Mechatronics is a multidisciplinary field that uses a broad set of engineering principles to design systems that integrate mechanical and electronic components: for example, the control systems in modern vehicles or the Mars rovers. Knowledge from several fields and disciplines—like mechanical engineering, electrical engineering, and computer science—is combined to create mechatronics devices and systems: including smart appliances, biomedical devices, vehicles, drones and robots. The field is relatively young, meaning you can contribute to research and breakthroughs in the area while still an undergraduate student. The Mechatronics curriculum consists of a year-long mechatronics sequence and electives chosen by the student: course options range from system dynamics and robotics to electric motors and scientific instrumentation. The culminating experience of the program is a mechatronics project designed and completed by the student, requiring you to combine mechanical and electrical engineering concepts to design a real system with mechanisms, sensors, actuators, and embedded control. This project can also serve as your Senior Capstone Design project. With this certificate, you will learn the theoretical knowledge and technical skills and you need to engineer solutions and a make a difference in the field of mechatronics.
Academic and Career Opportunities
This certificate is available to all engineering students, as well as students from an allied science field. In addition to academics, be sure to get involved with the department and meet peers and faculty members by joining student groups like the American Society of Mechanical Engineers (ASME), the Institute of Electrical and Electronics Engineers (IEEE), or Utah Student Robotics (USR). Upon graduation, you can use the hands-on skills you gained as a mechatronics student to assist you in fields in engineering and science. For example, you might become a mechanical engineer specializing in equipment design or creation or enter the field of computer engineering to create faster microprocessors.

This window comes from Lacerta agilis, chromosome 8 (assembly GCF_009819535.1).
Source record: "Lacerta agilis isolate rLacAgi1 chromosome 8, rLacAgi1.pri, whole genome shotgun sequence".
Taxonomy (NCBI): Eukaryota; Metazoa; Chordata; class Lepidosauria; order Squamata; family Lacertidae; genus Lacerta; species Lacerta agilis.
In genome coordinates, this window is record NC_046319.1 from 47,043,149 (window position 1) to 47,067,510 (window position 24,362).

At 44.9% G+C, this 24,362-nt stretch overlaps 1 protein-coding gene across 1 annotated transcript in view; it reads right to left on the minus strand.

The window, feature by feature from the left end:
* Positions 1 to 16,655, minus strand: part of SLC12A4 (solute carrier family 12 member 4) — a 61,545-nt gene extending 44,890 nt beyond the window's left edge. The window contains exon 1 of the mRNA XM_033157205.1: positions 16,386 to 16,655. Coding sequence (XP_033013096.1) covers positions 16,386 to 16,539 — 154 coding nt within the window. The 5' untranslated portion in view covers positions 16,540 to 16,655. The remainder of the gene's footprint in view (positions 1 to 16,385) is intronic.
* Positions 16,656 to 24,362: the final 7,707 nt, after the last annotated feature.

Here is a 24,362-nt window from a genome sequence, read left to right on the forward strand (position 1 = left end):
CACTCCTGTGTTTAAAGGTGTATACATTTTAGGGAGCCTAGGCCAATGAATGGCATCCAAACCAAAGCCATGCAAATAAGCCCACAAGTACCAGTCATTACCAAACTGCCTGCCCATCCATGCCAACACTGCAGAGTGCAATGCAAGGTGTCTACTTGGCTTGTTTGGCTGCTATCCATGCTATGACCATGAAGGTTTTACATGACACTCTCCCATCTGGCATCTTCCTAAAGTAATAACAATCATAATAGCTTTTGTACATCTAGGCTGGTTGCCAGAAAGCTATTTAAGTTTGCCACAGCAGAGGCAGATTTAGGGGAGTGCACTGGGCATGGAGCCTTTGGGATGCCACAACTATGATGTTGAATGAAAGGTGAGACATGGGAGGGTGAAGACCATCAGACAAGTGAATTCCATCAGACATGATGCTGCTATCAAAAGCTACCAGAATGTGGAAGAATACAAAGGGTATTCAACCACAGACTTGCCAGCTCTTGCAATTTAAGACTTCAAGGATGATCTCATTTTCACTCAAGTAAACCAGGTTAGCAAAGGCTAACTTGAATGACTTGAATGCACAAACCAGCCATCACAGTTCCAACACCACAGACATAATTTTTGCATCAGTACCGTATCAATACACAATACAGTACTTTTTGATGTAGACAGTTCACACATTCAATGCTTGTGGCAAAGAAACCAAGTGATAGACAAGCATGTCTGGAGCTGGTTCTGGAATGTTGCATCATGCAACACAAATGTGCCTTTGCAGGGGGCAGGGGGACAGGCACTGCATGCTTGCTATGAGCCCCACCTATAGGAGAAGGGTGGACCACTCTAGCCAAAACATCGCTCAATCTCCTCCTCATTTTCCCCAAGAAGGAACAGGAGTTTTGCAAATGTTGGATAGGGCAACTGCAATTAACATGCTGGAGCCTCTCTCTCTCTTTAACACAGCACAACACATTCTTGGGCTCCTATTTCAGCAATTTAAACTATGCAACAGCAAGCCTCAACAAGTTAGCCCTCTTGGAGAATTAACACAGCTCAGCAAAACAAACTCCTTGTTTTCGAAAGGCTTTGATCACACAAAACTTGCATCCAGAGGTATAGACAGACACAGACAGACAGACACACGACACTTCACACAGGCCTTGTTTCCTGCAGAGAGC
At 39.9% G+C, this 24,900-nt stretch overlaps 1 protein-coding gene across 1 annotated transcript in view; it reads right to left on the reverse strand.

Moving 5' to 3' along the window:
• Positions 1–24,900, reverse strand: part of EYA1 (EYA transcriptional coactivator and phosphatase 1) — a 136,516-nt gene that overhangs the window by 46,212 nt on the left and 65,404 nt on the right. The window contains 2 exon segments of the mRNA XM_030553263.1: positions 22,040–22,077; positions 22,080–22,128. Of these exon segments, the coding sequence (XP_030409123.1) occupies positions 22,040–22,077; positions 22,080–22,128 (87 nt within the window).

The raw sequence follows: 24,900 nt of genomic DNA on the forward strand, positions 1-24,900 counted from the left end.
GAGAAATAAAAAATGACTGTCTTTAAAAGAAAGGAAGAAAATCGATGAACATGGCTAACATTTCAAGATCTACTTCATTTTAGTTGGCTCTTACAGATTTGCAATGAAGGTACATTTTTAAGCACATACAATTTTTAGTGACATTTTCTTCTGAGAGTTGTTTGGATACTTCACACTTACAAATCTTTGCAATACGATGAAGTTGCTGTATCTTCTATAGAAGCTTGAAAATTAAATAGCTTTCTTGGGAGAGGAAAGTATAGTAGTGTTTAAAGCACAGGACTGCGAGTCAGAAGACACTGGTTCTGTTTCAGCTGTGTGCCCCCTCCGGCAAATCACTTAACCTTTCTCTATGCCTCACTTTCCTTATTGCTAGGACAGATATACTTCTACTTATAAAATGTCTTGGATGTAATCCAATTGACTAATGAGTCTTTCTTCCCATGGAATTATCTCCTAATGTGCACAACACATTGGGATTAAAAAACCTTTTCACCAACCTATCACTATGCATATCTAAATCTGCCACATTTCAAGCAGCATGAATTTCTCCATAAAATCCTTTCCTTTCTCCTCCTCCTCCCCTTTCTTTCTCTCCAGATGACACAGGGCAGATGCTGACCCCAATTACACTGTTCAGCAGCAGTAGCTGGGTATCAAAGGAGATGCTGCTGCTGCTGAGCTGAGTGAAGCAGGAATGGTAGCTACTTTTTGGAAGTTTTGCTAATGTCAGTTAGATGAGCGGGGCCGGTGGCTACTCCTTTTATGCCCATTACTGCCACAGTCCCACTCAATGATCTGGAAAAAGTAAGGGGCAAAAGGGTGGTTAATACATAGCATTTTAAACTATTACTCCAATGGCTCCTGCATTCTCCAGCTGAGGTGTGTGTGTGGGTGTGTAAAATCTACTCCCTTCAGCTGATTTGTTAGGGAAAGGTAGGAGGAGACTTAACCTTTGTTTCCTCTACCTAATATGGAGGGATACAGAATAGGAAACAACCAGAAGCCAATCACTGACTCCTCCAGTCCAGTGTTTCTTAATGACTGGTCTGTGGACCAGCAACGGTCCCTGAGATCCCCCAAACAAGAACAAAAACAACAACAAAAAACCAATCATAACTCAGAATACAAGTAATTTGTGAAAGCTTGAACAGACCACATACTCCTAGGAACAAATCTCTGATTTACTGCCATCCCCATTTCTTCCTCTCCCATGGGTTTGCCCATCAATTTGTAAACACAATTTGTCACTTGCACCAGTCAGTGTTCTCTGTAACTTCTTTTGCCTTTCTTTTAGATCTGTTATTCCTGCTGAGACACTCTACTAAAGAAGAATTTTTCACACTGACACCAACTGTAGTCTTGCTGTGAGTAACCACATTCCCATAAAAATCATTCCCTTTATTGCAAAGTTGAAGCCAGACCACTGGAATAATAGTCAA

- Department of Mechanical Engineering
- College of Engineering
- Department Advising
- Career & Professional Development Center
- ECE 2210 - Electrical and Computer Engineering for Nonmajors
- ME EN 3220 - Dynamic Systems and Control
- ME EN 3230 - Mechatronics